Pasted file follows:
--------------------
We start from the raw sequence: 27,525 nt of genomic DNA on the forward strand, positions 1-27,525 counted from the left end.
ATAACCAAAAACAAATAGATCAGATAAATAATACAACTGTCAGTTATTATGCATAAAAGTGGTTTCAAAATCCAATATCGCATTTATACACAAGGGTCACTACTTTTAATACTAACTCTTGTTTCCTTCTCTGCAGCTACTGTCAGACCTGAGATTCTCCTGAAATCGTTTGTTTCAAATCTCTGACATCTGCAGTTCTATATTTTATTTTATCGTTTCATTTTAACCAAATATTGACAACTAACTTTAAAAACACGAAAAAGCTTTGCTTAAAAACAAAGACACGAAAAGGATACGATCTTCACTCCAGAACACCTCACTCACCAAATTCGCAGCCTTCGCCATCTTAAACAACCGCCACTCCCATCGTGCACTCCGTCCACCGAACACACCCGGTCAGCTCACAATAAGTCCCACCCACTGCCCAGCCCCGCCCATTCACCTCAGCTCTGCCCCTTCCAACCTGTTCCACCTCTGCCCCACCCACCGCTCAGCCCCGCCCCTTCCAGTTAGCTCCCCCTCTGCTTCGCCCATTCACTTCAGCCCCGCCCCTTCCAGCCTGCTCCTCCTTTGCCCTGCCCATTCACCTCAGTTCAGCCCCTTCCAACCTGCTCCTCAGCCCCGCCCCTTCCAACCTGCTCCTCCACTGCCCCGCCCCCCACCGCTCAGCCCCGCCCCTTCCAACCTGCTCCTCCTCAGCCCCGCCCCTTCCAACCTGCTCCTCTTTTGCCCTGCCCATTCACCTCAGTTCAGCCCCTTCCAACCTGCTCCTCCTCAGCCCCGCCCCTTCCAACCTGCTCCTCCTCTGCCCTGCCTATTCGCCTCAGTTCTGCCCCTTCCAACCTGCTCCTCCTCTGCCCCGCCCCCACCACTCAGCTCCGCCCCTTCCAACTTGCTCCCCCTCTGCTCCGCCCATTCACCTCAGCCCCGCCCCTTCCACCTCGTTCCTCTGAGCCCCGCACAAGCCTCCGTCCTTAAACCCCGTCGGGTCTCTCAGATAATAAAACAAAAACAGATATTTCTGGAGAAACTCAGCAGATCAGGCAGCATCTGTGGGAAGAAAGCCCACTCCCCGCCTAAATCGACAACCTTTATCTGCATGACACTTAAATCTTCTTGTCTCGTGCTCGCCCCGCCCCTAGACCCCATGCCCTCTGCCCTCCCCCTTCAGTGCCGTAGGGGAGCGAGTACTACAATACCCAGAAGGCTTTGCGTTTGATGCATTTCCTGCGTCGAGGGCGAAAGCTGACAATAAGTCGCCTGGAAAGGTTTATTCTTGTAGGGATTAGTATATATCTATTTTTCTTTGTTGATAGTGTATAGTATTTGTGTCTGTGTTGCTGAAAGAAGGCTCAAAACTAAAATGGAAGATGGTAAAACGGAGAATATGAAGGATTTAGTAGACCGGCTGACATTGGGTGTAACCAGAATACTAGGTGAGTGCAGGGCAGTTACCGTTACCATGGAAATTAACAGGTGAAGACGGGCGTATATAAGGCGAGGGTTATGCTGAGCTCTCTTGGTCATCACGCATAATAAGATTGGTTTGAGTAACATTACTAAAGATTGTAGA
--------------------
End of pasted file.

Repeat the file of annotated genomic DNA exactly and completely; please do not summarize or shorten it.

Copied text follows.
We start from the raw sequence: 27,525 nt of genomic DNA on the forward strand, positions 1-27,525 counted from the left end.
ATAACCAAAAACAAATAGATCAGATAAATAATACAACTGTCAGTTATTATGCATAAAAGTGGTTTCAAAATCCAATATCGCATTTATACACAAGGGTCACTACTTTTAATACTAACTCTTGTTTCCTTCTCTGCAGCTACTGTCAGACCTGAGATTCTCCTGAAATCGTTTGTTTCAAATCTCTGACATCTGCAGTTCTATATTTTATTTTATCGTTTCATTTTAACCAAATATTGACAACTAACTTTAAAAACACGAAAAAGCTTTGCTTAAAAACAAAGACACGAAAAGGATACGATCTTCACTCCAGAACACCTCACTCACCAAATTCGCAGCCTTCGCCATCTTAAACAACCGCCACTCCCATCGTGCACTCCGTCCACCGAACACACCCGGTCAGCTCACAATAAGTCCCACCCACTGCCCAGCCCCGCCCATTCACCTCAGCTCTGCCCCTTCCAACCTGTTCCACCTCTGCCCCACCCACCGCTCAGCCCCGCCCCTTCCAGTTAGCTCCCCCTCTGCTTCGCCCATTCACTTCAGCCCCGCCCCTTCCAGCCTGCTCCTCCTTTGCCCTGCCCATTCACCTCAGTTCAGCCCCTTCCAACCTGCTCCTCAGCCCCGCCCCTTCCAACCTGCTCCTCCACTGCCCCGCCCCCCACCGCTCAGCCCCGCCCCTTCCAACCTGCTCCTCCTCAGCCCCGCCCCTTCCAACCTGCTCCTCTTTTGCCCTGCCCATTCACCTCAGTTCAGCCCCTTCCAACCTGCTCCTCCTCAGCCCCGCCCCTTCCAACCTGCTCCTCCTCTGCCCTGCCTATTCGCCTCAGTTCTGCCCCTTCCAACCTGCTCCTCCTCTGCCCCGCCCCCACCACTCAGCTCCGCCCCTTCCAACTTGCTCCCCCTCTGCTCCGCCCATTCACCTCAGCCCCGCCCCTTCCACCTCGTTCCTCTGAGCCCCGCACAAGCCTCCGTCCTTAAACCCCGTCGGGTCTCTCAGATAATAAAACAAAAACAGATATTTCTGGAGAAACTCAGCAGATCAGGCAGCATCTGTGGGAAGAAAGCCCACTCCCCGCCTAAATCGACAACCTTTATCTGCATGACACTTAAATCTTCTTGTCTCGTGCTCGCCCCGCCCCTAGACCCCATGCCCTCTGCCCTCCCCCTTCAGTGCCGTAGGGGAGCGAGTACTACAATACCCAGAAGGCTTTGCGTTTGATGCATTTCCTGCGTCGAGGGCGAAAGCTGACAATAAGTCGCCTGGAAAGGTTTATTCTTGTAGGGATTAGTATATATCTATTTTTCTTTGTTGATAGTGTATAGTATTTGTGTCTGTGTTGCTGAAAGAAGGCTCAAAACTAAAATGGAAGATGGTAAAACGGAGAATATGAAGGATTTAGTAGACCGGCTGACATTGGGTGTAACCAGAATACTAGGTGAGTGCAGGGCAGTTACCGTTACCATGGAAATTAACAGGTGAAGACGGGCGTATATAAGGCGAGGGTTATGCTGAGCTCTCTTGGTCATCACGCATAATAAGATTGGTTTGAGTAACATTACTAAAGATTGTAGA